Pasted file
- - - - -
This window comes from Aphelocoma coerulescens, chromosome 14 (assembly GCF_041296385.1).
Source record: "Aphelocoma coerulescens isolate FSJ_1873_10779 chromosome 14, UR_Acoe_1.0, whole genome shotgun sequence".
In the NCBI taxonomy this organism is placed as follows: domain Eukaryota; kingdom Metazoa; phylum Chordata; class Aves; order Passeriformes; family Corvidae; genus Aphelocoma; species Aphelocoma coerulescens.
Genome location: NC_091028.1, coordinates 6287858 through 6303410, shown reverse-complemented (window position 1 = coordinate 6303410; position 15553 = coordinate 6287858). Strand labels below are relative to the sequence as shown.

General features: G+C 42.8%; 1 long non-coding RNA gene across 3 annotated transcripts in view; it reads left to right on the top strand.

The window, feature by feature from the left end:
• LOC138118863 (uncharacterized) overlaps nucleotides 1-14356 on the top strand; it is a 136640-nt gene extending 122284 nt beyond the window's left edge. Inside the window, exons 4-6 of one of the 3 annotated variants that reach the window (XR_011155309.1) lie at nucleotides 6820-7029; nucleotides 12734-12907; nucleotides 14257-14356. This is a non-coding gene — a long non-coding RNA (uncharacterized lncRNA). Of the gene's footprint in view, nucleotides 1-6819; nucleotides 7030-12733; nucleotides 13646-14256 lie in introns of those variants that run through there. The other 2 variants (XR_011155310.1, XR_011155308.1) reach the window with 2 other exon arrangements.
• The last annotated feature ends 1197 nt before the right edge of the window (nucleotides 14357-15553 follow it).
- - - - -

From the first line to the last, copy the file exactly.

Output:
This window comes from Aphelocoma coerulescens, chromosome 14 (assembly GCF_041296385.1).
Source record: "Aphelocoma coerulescens isolate FSJ_1873_10779 chromosome 14, UR_Acoe_1.0, whole genome shotgun sequence".
In the NCBI taxonomy this organism is placed as follows: domain Eukaryota; kingdom Metazoa; phylum Chordata; class Aves; order Passeriformes; family Corvidae; genus Aphelocoma; species Aphelocoma coerulescens.
Genome location: NC_091028.1, coordinates 6287858 through 6303410, shown reverse-complemented (window position 1 = coordinate 6303410; position 15553 = coordinate 6287858). Strand labels below are relative to the sequence as shown.

General features: G+C 42.8%; 1 long non-coding RNA gene across 3 annotated transcripts in view; it reads left to right on the top strand.

The window, feature by feature from the left end:
• LOC138118863 (uncharacterized) overlaps nucleotides 1-14356 on the top strand; it is a 136640-nt gene extending 122284 nt beyond the window's left edge. Inside the window, exons 4-6 of one of the 3 annotated variants that reach the window (XR_011155309.1) lie at nucleotides 6820-7029; nucleotides 12734-12907; nucleotides 14257-14356. This is a non-coding gene — a long non-coding RNA (uncharacterized lncRNA). Of the gene's footprint in view, nucleotides 1-6819; nucleotides 7030-12733; nucleotides 13646-14256 lie in introns of those variants that run through there. The other 2 variants (XR_011155310.1, XR_011155308.1) reach the window with 2 other exon arrangements.
• The last annotated feature ends 1197 nt before the right edge of the window (nucleotides 14357-15553 follow it).